Judicial Scrutiny of the Bill
The said amendment was challenged in the Supreme Court in the case of “Youth for Equality and another vs. Union of India and others” on certain grounds which are as follows:
- According to Supreme Court in the case of Indira Sawhney v. Union of India, economic criteria cannot be the sole basis for reservations under the Constitution of India. It was held that the present amendment has violated the fundamental principle of equality.
- Reservations may be made by the State only to the extent of 50% but an additional 10% cannot be made in higher education and public employment each. The Supreme Court has ruled several times against exceeding a maximum of 50% reservation. At present, only Tamil Nadu has gone beyond this limit i.e. 69%.
Implementation of this Act will leave only 40.5% of seats in educational institutions/jobs based on the merit of applicants. As reservations increase, merit will be compromised. Reservation is definitely one of the gears against social oppression and injustice against certain classes and aids in elevating backward classes. But in India, reservations have become caste-based reservation instead of class-based. Reservation is just one amongst the methods for social upliftment. There are many other methods like providing scholarships, funds, coaching, and other welfare schemes.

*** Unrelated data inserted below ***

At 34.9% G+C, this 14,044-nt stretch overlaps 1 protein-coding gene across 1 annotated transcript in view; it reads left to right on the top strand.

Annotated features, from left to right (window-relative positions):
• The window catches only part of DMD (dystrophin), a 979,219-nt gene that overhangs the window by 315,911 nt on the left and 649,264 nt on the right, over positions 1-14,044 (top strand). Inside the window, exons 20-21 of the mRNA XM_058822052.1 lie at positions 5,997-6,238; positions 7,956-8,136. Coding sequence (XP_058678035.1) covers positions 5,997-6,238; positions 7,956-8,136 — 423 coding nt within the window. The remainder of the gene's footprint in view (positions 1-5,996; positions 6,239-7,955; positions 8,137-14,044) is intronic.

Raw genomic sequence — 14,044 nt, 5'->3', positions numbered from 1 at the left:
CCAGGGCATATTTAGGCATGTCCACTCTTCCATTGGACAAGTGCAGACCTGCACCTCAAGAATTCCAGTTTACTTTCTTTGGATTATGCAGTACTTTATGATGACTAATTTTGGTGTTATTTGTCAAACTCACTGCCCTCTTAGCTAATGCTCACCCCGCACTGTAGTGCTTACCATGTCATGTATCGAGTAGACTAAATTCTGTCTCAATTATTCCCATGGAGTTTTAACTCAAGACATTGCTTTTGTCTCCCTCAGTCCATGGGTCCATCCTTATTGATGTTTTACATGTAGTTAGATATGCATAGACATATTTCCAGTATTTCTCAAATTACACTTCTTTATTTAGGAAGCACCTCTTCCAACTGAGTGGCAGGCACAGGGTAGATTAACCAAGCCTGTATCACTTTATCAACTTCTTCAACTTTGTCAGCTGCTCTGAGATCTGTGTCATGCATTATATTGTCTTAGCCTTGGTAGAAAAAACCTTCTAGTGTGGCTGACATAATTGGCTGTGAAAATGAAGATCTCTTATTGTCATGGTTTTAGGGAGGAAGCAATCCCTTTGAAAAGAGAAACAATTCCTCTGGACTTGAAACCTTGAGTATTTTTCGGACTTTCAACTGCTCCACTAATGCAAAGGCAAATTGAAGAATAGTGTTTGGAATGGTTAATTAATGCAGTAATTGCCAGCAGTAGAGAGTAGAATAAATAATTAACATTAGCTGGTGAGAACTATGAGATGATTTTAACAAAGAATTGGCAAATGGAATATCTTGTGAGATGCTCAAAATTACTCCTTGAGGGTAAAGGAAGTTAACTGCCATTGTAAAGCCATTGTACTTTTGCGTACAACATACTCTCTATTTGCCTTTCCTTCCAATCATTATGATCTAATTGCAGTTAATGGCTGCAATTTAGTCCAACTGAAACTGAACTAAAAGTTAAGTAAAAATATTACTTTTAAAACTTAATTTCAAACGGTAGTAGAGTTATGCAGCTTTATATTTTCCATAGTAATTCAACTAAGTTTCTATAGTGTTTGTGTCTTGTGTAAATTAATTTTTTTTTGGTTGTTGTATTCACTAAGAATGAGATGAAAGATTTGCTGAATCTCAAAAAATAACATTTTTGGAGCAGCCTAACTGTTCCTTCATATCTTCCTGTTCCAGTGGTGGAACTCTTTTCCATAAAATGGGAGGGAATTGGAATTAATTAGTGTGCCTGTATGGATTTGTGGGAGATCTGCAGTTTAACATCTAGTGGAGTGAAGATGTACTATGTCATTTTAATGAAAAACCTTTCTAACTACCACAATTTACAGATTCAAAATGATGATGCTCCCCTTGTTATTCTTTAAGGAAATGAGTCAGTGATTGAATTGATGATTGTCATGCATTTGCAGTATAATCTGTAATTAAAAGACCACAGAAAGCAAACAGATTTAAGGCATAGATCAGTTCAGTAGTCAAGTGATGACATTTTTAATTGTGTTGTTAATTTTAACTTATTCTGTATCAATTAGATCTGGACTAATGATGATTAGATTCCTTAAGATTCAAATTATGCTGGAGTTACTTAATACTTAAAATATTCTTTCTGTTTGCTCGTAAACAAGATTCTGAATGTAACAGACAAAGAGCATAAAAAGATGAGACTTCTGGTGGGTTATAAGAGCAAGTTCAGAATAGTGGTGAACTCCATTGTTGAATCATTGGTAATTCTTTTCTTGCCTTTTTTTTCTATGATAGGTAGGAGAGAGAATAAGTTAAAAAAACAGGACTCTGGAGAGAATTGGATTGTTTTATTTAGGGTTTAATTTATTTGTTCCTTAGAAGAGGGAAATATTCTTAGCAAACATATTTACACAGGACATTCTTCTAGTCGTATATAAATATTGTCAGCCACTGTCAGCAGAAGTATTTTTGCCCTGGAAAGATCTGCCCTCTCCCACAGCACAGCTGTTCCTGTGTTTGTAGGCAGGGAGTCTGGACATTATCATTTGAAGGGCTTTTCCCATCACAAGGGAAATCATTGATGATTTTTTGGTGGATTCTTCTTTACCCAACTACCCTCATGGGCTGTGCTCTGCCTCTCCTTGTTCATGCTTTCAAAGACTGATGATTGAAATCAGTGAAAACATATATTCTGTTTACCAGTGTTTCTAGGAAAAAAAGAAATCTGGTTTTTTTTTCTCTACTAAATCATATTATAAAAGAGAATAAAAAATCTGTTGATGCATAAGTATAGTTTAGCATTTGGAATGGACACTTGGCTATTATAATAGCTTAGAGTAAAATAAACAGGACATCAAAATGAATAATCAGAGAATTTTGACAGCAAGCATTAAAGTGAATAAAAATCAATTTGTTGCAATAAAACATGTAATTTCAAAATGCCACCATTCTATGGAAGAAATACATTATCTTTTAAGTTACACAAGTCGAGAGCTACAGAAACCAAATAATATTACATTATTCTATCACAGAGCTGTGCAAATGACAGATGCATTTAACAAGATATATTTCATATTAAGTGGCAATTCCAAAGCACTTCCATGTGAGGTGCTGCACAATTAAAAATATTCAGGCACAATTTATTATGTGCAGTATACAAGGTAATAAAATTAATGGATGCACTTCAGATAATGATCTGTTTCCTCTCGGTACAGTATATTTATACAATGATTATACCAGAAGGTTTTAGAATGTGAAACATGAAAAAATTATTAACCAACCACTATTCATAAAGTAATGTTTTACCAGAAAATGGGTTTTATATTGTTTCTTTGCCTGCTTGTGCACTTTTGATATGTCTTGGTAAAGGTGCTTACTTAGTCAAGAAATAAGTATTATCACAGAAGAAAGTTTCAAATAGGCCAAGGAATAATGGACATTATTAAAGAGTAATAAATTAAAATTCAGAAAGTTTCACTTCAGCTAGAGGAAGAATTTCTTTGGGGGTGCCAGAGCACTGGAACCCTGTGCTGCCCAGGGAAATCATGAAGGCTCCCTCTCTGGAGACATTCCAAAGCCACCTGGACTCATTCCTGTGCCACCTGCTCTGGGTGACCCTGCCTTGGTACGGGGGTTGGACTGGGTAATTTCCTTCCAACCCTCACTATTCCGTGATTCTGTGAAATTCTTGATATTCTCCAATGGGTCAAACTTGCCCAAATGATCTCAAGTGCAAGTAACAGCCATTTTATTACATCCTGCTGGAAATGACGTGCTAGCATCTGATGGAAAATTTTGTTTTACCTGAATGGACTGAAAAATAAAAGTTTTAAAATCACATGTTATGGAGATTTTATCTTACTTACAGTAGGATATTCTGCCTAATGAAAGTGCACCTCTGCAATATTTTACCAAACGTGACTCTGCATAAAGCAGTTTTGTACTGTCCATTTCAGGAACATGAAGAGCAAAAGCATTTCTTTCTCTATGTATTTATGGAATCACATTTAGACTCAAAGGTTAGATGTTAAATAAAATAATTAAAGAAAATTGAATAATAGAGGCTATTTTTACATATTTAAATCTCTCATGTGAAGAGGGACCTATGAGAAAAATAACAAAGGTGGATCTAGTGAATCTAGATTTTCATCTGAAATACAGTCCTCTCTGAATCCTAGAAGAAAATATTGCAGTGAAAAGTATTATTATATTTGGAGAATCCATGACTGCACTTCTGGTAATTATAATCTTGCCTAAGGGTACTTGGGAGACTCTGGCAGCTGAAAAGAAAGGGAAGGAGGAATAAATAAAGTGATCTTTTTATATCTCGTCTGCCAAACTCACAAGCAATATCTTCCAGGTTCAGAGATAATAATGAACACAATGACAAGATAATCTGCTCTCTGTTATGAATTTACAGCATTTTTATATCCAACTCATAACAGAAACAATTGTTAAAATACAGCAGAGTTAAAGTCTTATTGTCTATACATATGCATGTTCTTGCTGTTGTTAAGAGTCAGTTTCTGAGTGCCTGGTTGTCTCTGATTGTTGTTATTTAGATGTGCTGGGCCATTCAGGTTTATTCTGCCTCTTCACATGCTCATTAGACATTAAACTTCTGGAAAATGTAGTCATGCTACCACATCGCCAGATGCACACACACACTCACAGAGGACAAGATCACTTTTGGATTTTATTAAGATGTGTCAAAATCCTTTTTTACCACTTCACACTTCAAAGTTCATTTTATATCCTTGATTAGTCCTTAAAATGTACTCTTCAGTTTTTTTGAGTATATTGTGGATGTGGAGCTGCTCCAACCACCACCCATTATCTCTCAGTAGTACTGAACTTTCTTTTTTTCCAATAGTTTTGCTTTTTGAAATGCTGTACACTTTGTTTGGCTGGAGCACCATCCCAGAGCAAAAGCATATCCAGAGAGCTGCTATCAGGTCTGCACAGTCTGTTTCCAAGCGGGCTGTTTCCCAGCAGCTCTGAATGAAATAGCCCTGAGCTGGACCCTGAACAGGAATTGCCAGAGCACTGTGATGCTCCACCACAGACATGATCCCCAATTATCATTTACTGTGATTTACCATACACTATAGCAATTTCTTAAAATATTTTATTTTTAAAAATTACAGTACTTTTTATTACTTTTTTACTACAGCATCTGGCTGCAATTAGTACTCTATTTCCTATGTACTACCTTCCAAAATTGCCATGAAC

It is a crime and injustice towards the meritorious candidates if they are being denied the opportunity to serve the nation as that opportunity is being taken by others with lesser academic performance or brilliance. There are already several schemes to help promote education and job facilities for the economically weaker. Also, it’s time to fix a time period for the reservation system instead of extending it to eternity. The weapon of the reservation will be of no use if it uplifts the already uplifted people. It is well agreed that the ones who are not born equally cannot be treated equally but this is not really the appropriate way to reduce the differences of economic indifference. We need to eradicate the caste-based reservation system as a whole rather than providing reservations for the general category as well. It is important that the focus of the people should be more on acquiring the position instead of fighting for the reservation. With the rapid change in the dynamic of society requires a major change in the reservation system. Reforms in the reservation system of India are the need of the hour rather than more and more reservations. Only when the needy will get the needful the gap will be bridged between rich and poor.
Presidential accent to EWS Quota bill, Scribd, https://www.scribd.com/document/397316998/195175#from_embed
 WP (C) No. 73 of 2019
 AIR 1993 SC 477: 1992 Supp (3)SCC 217
 Reservation for Economically Weaker Sections (EWS)- Understanding the 10% of Quota bill, Clear IAS https://www.clearias.com/reservation-economically-weaker-sections-ews-quota/